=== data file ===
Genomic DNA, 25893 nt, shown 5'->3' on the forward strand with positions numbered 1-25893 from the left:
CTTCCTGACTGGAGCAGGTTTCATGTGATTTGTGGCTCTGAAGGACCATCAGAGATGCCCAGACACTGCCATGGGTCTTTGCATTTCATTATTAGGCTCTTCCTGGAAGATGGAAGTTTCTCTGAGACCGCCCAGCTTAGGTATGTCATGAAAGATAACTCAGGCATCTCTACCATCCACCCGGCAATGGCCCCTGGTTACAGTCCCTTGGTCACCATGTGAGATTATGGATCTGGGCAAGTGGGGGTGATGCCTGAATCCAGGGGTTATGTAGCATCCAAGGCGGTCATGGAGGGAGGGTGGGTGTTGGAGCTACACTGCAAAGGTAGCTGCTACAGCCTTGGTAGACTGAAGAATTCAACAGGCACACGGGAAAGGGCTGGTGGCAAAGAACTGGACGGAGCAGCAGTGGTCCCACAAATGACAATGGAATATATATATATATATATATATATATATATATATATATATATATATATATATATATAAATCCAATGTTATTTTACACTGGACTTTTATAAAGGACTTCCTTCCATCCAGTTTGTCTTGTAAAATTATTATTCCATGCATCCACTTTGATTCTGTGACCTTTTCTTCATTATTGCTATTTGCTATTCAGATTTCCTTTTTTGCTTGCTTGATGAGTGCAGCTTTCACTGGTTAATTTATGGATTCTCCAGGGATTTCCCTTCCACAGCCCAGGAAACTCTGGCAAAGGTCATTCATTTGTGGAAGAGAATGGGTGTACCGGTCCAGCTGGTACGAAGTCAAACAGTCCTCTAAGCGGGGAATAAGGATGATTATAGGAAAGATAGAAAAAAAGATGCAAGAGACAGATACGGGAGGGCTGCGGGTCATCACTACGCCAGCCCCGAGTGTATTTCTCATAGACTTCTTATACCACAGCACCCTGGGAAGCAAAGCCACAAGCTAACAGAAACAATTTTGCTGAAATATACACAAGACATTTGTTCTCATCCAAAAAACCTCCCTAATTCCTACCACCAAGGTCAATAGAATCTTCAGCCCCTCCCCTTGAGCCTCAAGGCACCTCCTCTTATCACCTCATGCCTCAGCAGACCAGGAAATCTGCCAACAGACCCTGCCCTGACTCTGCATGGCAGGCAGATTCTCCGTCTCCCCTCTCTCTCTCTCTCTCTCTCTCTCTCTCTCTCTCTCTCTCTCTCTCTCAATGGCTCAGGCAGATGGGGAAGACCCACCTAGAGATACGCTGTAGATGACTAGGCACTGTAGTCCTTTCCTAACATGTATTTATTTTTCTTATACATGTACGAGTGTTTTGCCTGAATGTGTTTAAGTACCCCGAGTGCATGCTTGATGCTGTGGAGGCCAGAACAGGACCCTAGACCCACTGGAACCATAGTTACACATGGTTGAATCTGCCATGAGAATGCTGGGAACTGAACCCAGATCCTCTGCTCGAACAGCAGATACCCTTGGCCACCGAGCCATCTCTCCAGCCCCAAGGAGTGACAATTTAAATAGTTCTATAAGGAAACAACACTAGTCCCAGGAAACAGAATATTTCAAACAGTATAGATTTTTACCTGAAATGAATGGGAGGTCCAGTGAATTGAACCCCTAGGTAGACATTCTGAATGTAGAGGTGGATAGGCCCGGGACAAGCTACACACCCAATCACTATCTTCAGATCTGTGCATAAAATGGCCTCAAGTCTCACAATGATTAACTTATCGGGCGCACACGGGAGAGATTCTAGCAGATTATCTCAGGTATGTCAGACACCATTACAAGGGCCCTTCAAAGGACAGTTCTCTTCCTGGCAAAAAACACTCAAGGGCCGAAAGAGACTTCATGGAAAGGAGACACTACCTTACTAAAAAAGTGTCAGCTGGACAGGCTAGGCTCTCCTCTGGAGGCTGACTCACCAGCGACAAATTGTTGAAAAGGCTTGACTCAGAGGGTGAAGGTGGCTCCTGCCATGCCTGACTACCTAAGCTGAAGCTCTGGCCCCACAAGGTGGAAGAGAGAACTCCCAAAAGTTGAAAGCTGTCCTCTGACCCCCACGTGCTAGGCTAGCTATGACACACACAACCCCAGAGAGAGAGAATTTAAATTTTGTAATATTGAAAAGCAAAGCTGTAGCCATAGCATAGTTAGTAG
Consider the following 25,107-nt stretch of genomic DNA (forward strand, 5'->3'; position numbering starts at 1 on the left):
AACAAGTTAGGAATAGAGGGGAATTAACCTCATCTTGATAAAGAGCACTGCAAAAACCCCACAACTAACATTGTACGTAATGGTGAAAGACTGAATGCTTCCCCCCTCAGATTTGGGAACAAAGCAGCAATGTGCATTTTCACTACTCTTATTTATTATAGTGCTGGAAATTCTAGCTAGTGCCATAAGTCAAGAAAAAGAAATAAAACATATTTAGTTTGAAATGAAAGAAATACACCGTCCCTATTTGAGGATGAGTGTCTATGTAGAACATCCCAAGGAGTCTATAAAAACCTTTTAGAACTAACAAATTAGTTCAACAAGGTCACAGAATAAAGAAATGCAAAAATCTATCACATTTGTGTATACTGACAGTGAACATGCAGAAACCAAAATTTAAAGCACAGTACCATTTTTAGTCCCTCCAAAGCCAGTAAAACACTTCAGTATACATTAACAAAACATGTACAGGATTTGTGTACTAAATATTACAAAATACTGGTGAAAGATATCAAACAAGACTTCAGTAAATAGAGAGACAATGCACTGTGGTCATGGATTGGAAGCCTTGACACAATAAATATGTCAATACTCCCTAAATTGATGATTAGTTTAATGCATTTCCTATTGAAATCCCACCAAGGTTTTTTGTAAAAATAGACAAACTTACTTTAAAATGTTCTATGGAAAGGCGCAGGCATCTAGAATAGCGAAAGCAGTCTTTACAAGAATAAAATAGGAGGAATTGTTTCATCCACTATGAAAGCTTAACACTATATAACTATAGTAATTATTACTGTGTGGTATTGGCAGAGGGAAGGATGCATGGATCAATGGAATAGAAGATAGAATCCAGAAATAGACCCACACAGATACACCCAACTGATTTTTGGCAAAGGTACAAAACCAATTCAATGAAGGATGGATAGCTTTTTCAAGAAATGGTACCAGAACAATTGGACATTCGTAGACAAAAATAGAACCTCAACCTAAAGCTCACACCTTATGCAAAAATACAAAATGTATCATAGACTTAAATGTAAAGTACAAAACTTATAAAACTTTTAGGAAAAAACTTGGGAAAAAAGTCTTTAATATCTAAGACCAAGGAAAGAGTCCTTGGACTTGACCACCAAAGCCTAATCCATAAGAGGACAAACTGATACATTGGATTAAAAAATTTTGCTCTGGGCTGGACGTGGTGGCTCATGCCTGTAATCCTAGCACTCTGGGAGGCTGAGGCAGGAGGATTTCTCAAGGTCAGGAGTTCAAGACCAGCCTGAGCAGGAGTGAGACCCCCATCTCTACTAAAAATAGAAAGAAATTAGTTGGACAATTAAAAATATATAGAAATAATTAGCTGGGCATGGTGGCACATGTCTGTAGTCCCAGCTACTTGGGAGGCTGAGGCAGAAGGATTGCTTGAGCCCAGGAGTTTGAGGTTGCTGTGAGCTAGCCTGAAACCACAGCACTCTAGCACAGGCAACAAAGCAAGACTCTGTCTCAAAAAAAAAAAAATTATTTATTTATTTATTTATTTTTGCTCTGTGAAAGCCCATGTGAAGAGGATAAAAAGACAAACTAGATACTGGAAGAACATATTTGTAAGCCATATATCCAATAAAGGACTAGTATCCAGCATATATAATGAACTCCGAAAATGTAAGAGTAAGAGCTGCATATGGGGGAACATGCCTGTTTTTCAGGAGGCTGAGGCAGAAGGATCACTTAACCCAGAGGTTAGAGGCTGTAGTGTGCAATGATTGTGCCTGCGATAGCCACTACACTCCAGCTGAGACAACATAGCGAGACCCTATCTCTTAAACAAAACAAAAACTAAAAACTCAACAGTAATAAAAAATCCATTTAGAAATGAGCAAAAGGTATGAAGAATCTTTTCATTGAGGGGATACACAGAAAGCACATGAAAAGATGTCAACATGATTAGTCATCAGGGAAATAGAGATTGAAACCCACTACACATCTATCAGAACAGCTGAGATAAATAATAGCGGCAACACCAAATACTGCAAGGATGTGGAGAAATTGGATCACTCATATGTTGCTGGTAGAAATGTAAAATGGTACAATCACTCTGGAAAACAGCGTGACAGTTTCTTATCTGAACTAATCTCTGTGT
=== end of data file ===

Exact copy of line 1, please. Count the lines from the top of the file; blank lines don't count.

Genomic DNA, 25893 nt, shown 5'->3' on the forward strand with positions numbered 1-25893 from the left: